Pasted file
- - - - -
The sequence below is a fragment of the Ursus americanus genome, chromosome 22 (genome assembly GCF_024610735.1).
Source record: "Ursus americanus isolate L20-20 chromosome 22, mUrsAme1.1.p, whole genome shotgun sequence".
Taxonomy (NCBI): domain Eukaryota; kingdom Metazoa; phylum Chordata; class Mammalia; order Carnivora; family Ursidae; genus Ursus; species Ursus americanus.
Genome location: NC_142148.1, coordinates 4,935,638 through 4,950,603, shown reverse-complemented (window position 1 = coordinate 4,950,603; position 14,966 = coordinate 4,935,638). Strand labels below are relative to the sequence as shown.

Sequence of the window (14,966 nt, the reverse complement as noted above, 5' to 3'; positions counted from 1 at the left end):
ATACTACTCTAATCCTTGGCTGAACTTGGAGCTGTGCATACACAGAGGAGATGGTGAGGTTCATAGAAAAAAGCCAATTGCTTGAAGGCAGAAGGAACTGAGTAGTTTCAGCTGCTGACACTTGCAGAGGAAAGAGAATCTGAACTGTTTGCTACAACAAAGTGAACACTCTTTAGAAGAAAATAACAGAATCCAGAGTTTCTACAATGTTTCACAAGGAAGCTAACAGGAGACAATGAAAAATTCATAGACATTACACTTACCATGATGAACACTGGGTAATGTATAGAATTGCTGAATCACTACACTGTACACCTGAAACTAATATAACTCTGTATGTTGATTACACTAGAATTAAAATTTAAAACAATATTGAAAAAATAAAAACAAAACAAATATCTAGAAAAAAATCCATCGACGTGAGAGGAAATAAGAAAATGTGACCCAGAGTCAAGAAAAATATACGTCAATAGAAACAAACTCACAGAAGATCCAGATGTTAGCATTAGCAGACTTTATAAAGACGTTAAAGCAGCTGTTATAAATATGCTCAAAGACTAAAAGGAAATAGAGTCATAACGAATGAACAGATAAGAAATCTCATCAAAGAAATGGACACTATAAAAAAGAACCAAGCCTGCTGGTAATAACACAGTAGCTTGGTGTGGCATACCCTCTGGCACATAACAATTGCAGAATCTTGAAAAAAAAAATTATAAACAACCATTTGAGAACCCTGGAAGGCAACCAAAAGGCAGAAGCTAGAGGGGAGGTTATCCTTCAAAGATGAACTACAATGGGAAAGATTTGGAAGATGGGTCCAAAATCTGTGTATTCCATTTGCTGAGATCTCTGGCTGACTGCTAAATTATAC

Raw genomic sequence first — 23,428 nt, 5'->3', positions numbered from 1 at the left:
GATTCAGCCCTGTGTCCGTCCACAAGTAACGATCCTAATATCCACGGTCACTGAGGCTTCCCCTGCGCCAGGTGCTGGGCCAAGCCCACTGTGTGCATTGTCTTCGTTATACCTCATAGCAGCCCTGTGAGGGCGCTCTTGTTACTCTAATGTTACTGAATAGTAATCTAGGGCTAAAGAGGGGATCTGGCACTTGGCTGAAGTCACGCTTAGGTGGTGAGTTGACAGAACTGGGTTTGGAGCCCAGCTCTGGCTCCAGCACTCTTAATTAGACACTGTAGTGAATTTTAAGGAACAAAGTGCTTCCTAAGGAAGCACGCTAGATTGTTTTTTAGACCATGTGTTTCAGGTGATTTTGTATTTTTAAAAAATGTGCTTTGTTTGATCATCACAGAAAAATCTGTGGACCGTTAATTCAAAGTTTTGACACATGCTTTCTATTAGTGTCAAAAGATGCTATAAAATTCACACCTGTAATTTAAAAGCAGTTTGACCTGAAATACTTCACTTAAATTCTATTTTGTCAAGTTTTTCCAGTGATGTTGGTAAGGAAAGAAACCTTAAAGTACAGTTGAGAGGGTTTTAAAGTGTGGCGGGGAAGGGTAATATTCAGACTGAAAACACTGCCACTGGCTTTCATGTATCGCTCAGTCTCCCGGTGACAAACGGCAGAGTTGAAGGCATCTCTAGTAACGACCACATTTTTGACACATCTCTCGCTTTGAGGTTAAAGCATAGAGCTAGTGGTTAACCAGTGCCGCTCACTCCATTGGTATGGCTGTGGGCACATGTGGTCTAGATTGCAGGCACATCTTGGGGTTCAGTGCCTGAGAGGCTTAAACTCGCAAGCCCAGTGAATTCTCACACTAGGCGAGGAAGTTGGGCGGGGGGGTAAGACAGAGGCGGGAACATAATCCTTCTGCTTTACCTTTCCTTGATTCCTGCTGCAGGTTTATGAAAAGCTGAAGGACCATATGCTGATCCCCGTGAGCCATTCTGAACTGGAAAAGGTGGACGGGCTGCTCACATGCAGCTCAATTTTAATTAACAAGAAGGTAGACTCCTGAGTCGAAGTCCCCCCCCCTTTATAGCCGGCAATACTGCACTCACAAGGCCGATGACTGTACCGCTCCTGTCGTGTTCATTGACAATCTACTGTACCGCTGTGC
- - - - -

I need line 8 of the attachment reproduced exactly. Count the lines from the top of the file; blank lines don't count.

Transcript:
GATTCAGCCCTGTGTCCGTCCACAAGTAACGATCCTAATATCCACGGTCACTGAGGCTTCCCCTGCGCCAGGTGCTGGGCCAAGCCCACTGTGTGCATTGTCTTCGTTATACCTCATAGCAGCCCTGTGAGGGCGCTCTTGTTACTCTAATGTTACTGAATAGTAATCTAGGGCTAAAGAGGGGATCTGGCACTTGGCTGAAGTCACGCTTAGGTGGTGAGTTGACAGAACTGGGTTTGGAGCCCAGCTCTGGCTCCAGCACTCTTAATTAGACACTGTAGTGAATTTTAAGGAACAAAGTGCTTCCTAAGGAAGCACGCTAGATTGTTTTTTAGACCATGTGTTTCAGGTGATTTTGTATTTTTAAAAAATGTGCTTTGTTTGATCATCACAGAAAAATCTGTGGACCGTTAATTCAAAGTTTTGACACATGCTTTCTATTAGTGTCAAAAGATGCTATAAAATTCACACCTGTAATTTAAAAGCAGTTTGACCTGAAATACTTCACTTAAATTCTATTTTGTCAAGTTTTTCCAGTGATGTTGGTAAGGAAAGAAACCTTAAAGTACAGTTGAGAGGGTTTTAAAGTGTGGCGGGGAAGGGTAATATTCAGACTGAAAACACTGCCACTGGCTTTCATGTATCGCTCAGTCTCCCGGTGACAAACGGCAGAGTTGAAGGCATCTCTAGTAACGACCACATTTTTGACACATCTCTCGCTTTGAGGTTAAAGCATAGAGCTAGTGGTTAACCAGTGCCGCTCACTCCATTGGTATGGCTGTGGGCACATGTGGTCTAGATTGCAGGCACATCTTGGGGTTCAGTGCCTGAGAGGCTTAAACTCGCAAGCCCAGTGAATTCTCACACTAGGCGAGGAAGTTGGGCGGGGGGGTAAGACAGAGGCGGGAACATAATCCTTCTGCTTTACCTTTCCTTGATTCCTGCTGCAGGTTTATGAAAAGCTGAAGGACCATATGCTGATCCCCGTGAGCCATTCTGAACTGGAAAAGGTGGACGGGCTGCTCACATGCAGCTCAATTTTAATTAACAAGAAGGTAGACTCCTGAGTCGAAGTCCCCCCCCCTTTATAGCCGGCAATACTGCACTCACAAGGCCGATGACTGTACCGCTCCTGTCGTGTTCATTGACAATCTACTGTACCGCTGTGC